Edith Mary Jordan was married in 1911 to Lieutenant-General Sir Travers Clarke. Robert Cromie "Bob" Jordan worked as a young man in the Hong Kong and Shanghai Bank in Shanghai, before contracting polio. Sir John and Lady Jordan were keen collectors. Part of their extensive collection of ornate oriental carvings, silver, textiles, porcelain and teapots was bequeathed to Bangor Borough Council by their son Bob and now form part of the collections of the North Down Museum. At his death he left estate valued at £39,409. Jordan Road in Hong Kong's Kowloon District is named after him. Biography, Oxford Dictionary of National Biography
A palisade is a steel or wooden fence or wall of variable height used as a defensive structure. Palisade, palisades or palisading may refer to: Columnar basalt, a common extrusive igneous rock formed from the rapid cooling of basaltic lava exposed at or near the surface of a planet List of places with columnar jointed volcanicsUnited StatesThe Palisades, cliffs along the Hudson River in the US states of New York and New Jersey Palisades Sill, an intrusive igneous body that forms the cliffs following the southern portion of the Hudson River Palisades, a group of peaks in the Sierra Nevada range of east-central California Palisade Glacier, California The Palisades, a mountain range in the northern San Francisco Bay Area, California The Palisade, a butte in Mesa County, Colorado Palisade Head, a headland on the North Shore of Lake Superior in Minnesota Mississippi Palisades State Park, encompassing cliffs along the Mississippi River in northwestern Illinois Kentucky River Palisades, cliffs along the Kentucky River in central KentuckyCanadaJasper Palisade, a mountain formation in Jasper National Park, Alberta CanadaPalisade, SaskatchewanUnited StatesPacific Palisades, Los Angeles, California Palisade, Colorado Palisade, Minnesota Palisade, Nebraska Palisade, Nevada Palisades, New York Palisades Park, New Jersey The Palisades, Washington, D.
C. a neighborhood Palisade cell, a type of cell found in plant leaves Palisade, a single layer of long cells Palisades Amusement Park, former amusement park in Bergen County, New Jersey Palisades Park, a hit song by Freddy Cannon Palisades Park, a song by Counting Crows Palisade Avenue in Hudson and Bergen, New Jersey Palisades Center, a major shopping center in West Nyack, New York Palisades Charter High School, in Los Angeles, California Palisades Dam, Idaho Palisades Interstate Parkway, a highway in New York and New Jersey Palisades, a former live music venue in Bushwick, Brooklyn Palisades Nuclear Generating Station, in Van Buren County, Michigan Palisades School District, in northeastern Bucks County, Pennsylvania Palisades Toys, a company that produced action figures and other collectibles Palisades, an American post-hardcore/hardcore band from Iselin, New Jersey "Palisades", a song by Puressence from the album Don't Forget to Remember "The Palisades", a song by Childish Gambino on his STN MTN / Kauai EP Hyundai Palisade, an SUV manufactured by Hyundai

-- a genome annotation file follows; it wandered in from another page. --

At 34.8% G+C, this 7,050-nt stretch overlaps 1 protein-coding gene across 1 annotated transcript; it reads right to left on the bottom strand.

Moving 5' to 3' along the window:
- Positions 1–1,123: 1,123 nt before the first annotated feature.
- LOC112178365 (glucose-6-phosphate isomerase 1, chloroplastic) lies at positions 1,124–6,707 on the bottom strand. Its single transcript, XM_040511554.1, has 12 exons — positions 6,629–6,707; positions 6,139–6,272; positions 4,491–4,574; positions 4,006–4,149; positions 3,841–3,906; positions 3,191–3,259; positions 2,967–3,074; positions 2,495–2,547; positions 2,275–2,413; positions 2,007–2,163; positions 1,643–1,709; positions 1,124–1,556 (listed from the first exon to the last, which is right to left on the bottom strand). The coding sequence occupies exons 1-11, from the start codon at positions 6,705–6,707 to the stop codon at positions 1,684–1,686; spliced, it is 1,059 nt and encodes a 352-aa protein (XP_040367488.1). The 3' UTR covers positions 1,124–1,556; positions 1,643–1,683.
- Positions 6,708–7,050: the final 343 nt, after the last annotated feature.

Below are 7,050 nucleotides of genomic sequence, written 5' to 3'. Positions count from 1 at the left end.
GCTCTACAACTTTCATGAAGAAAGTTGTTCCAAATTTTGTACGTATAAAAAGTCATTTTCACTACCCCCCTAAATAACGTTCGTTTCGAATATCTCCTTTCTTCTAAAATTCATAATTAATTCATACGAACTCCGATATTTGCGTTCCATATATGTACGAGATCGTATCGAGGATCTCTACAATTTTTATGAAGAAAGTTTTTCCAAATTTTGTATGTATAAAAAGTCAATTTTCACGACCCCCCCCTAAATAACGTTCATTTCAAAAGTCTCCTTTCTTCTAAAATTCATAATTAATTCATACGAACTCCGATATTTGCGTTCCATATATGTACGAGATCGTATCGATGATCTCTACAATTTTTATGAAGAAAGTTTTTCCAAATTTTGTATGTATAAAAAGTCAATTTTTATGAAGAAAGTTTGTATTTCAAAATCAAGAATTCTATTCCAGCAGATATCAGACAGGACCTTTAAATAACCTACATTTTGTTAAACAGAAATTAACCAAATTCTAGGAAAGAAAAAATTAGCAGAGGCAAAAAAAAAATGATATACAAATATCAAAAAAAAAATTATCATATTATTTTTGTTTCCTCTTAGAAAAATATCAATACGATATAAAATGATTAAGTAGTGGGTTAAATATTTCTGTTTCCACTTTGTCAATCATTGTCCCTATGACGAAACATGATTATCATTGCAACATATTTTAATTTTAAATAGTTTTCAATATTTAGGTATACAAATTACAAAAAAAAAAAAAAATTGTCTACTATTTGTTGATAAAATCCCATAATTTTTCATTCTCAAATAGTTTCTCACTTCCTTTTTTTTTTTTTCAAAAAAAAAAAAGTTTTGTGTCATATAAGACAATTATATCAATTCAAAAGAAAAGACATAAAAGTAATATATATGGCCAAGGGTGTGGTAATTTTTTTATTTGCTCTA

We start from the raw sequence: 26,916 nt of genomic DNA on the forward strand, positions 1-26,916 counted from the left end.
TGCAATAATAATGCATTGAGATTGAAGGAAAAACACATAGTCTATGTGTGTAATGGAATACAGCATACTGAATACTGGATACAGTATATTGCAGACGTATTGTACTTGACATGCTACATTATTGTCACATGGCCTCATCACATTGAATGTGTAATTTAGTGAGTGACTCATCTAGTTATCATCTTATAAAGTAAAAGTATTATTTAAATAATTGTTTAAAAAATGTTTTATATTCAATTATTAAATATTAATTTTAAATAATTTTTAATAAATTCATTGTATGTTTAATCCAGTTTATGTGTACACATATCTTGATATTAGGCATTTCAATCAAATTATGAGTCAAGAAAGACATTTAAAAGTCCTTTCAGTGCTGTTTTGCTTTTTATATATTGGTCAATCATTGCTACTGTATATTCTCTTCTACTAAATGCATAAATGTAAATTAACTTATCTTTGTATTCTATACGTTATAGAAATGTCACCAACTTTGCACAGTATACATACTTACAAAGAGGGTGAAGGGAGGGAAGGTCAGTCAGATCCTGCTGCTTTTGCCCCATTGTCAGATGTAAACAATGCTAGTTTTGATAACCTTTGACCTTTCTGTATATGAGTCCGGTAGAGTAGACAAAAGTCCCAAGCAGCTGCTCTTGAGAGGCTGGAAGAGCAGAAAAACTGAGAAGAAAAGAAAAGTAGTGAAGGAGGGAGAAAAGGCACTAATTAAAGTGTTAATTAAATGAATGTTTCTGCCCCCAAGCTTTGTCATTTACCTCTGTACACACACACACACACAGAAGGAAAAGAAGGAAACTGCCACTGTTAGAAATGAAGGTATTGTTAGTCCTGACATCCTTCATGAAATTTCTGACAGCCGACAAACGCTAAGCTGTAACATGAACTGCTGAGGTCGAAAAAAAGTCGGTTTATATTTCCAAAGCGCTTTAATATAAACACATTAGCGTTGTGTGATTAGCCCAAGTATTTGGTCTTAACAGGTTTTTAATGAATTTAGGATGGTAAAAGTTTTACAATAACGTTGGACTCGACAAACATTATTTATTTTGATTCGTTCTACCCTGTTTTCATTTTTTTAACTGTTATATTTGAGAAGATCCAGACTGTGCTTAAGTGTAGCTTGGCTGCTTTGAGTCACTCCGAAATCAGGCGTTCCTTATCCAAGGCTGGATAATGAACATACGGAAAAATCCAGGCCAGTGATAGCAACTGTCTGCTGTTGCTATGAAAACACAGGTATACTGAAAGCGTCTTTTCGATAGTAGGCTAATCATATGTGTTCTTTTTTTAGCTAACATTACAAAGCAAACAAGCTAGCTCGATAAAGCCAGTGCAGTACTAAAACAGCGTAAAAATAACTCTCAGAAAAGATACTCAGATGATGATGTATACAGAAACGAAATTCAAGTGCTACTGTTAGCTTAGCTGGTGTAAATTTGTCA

The Cannonsville Reservoir is a reservoir in the New York City water supply system in Delaware County, New York. It was formed by construction of the Cannonsville Dam on its west end, which empounded over half of the West Branch of the Delaware River. Lying on the western part of the Delaware Watershed, it is the westernmost of New York City's reservoirs, it was placed in service in 1964, is the most constructed New York City-owned reservoir. The town of Cannonsville was destroyed to make room for the reservoir, which lies within the towns of Tompkins and Deposit, its 455 square mile drainage basins is the largest of all of the NYC reservoirs. Capacity is 95.7 billion US gallons. Water from the reservoir flows into the 44-mile West Delaware Tunnel in New York, it flows through the aqueduct into the Rondout Reservoir, before joining the 85-mile Delaware Aqueduct, which provides New York City with about 50% of its drinking water. The Delaware Aqueduct crosses beneath the Hudson River and continues on to the West Branch Reservoir in Putnam County, New York the Kensico Reservoir in Westchester County, both north of the City.
It continues further south to the Hillview Reservoir in Yonkers, where it joins the flows of the Catskill and New Croton aqueducts for distribution through the New York City tunnel system. The Cannonsville Dam is being considered as a site for a 14.08MW hydroelectric generating station. Johnny Brook Dry Brook Sherruck Brook Trout Creek Loomis Brook Chamberlain Brook Dryden Brook Maxwell Brook Fish Brook List of reservoirs and dams in New York Final Environmental Assessment for Hydropower License
Christmas Island is Jimmy Buffett's first Christmas album and is his twenty-first studio album overall. It features covers of popular Christmas songs in Buffett's musical stylings as well as two tracks which Buffett wrote for the album. "Twas the Night Before Christmas" is a hidden track. It was his last release with MCA Records. Reviews tend to be mixed for the album. In a positive review, a reviewer states that " will have you on your feet all through the holidays." Rob O'Connor states writes that "this may not be the traditional Christmas fare of chestnuts roasting on an open fire, but for those who enjoy ocean breezes and'wasting away' to this most successful beach bum, Christmas Island is what the cruise director ordered." Thom Owens presents a more negative view of the album, describing Buffett as being "relaxed and entertaining" though, "few of his new Christmas songs are remarkable and his rearrangements of classic carols are rather forced." However, several tracks remain popular around the Christmas season.
"Ho Ho Ho & A Bottle Of Rum" was the track chosen to be played live for promoting the album when first released, seems to remain the most popular off the album. Although no singles were released, "Jingle Bells", "Mele Kalikimaka", "Ho Ho Ho & a Bottle of Rum", "Merry Christmas, Alabama" and the title track get considerable amount of radio airplay during the season. Another Buffett song, "Christmas in the Caribbean" is known to be a favorite on radio stations. Adapted from AllMusic. Vocals and musicians Production and design
Fifth Avenue is a lost 1926 American silent drama film directed by Robert G. Vignola and starring Marguerite De La Motte, Allan Forrest and Louise Dresser. Marguerite De La Motte as Barbara Pelham Allan Forrest as Neil Heffner Louise Dresser as Claudine Kemp William V. Mong as Peter Heffner Crauford Kent as Allan Trainor Lucille Lee Stewart as Natalie Van Loon Anna May Wong as Nan Lo Lillian Langdon as Mrs. Van Loon Josephine Norman as Greenwich Village Girl Sally Long as Greenwich Village Girl Flora Finch as Mrs. Pettygrew Munden, Kenneth White; the American Film Institute Catalog of Motion Pictures Produced in the United States, Part 1. University of California Press, 1997. Fifth Avenue on IMDb Fifth Avenue at AllMovie